Learn more about Hunter Campbell’s Metropolitan College experience and career advice in this Q&A.
Q: What professional skills and qualities do you find to be most valuable in the workplace and why?
The skill I find most valuable in any field is communication. Being able to speak, write and communicate your ideas clearly to a variety of audiences is very important. I also believe the ability to think critically and effectively under stressful or difficult circumstances is very important.
Q: What is the best career advice that you ever received?
Take your work seriously, but not yourself seriously.
Q: How has your degree or credential shaped your career or supported your success? How have you applied it to your field?
Because I'm fortunate to work in a role so closely tied to my degree, I use those skills every day. I apply skills and concepts like messaging, audience analysis, interviewing and storytelling in almost everything I do. Many of the same skills that are core to my degree, especially in terms of understanding how to communicate in different ways with different groups or individuals, are also applicable to almost any field.
Q: What advice would you give to those aspiring to join your field?
They should know that the communications field is always changing, so they have to stay connected to what's happening. It's not just knowing how to use social media or other forms of communication; it's knowing how to use them to accomplish whatever strategic goal you have in mind. It's also very important to be well rounded. Communicators, especially in social media and journalism today, need to understand the fundamentals of writing, video, photography, design, etc., because professionals are being asked to be more versatile outside their particular area of expertise.
Q: What were your biggest challenge as a MC participant? What contributed to your success with balancing academic, work, and personal life?
The biggest challenge was learning to budget my time. There are a lot of demands on your time as a college student anyway, and adding a night job didn't make it any easier. My wife (girlfriend at the time) thankfully helped keep me on track when I started and I eventually settled into a routine.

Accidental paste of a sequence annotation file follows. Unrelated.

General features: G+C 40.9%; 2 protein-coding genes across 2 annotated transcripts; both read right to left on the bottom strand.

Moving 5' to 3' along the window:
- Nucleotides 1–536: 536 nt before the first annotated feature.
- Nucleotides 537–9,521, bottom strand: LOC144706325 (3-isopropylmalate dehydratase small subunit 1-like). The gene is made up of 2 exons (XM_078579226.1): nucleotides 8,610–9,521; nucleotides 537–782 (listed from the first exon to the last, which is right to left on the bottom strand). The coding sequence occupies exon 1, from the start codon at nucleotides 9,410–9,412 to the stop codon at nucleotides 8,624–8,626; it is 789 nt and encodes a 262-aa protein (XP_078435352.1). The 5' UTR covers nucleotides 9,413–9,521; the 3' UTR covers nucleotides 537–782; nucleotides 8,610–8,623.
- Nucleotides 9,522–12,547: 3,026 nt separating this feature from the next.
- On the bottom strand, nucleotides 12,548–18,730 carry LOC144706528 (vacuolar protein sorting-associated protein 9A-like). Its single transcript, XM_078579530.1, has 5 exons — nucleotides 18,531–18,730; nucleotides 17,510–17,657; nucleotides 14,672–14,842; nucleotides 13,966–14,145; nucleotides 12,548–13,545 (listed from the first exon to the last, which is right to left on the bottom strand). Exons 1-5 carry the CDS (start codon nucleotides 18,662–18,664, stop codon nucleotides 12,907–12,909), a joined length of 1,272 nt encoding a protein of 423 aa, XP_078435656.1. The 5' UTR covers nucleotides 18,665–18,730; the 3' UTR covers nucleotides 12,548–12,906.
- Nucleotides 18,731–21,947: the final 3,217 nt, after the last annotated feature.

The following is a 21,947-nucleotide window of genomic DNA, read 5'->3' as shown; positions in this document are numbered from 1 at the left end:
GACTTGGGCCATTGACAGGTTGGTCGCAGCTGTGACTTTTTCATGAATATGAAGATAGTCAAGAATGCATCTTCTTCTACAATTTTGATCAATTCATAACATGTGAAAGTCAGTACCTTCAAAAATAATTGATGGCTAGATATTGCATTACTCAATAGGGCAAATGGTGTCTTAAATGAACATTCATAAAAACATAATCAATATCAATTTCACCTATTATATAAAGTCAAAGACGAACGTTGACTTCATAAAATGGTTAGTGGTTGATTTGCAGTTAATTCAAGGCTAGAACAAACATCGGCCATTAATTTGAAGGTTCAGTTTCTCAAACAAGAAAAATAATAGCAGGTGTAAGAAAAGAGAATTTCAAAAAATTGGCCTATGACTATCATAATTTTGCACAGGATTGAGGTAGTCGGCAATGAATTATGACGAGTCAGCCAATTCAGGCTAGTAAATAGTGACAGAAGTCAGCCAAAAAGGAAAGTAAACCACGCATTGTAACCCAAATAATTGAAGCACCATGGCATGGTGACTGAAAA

Q: What is an interesting or fun fact about yourself?
My two proudest accomplishments are being a good father and husband, and graduating from college. I've been married to my wonderful wife Hannah for a little more than five years. We have one son, Russ, who is three and another little boy due to be here in April. When I'm not watching cartoons or playing Chutes and Ladders with my son, I love to cook, golf, and watch sports, especially Louisville City FC soccer and my beloved Kentucky Wildcats basketball.
Q: What is your favorite quote/life motto?
The poem "If" by Rudyard Kipling is something my dad shared with me when I was young, and it always stuck with me, especially the lines: "If you can keep your head when all about you Are losing theirs and blaming it on you, If you can trust yourself when all men doubt you ... then you'll be a Man, my son!"
Metropolitan College is looking for current and former Metropolitan College participants to spotlight! If you know of someone, please contact Renecia Griffie Davis, Student Development Counselor at firstname.lastname@example.org or 502-852-2534.
“The Metropolitan College program one of the most challenging things I've ever done, but it was the best thing I could have ever done for myself professionally."
"I would go to the end of time to promote UPS and the Metropolitan College program to any UofL or JCTC student."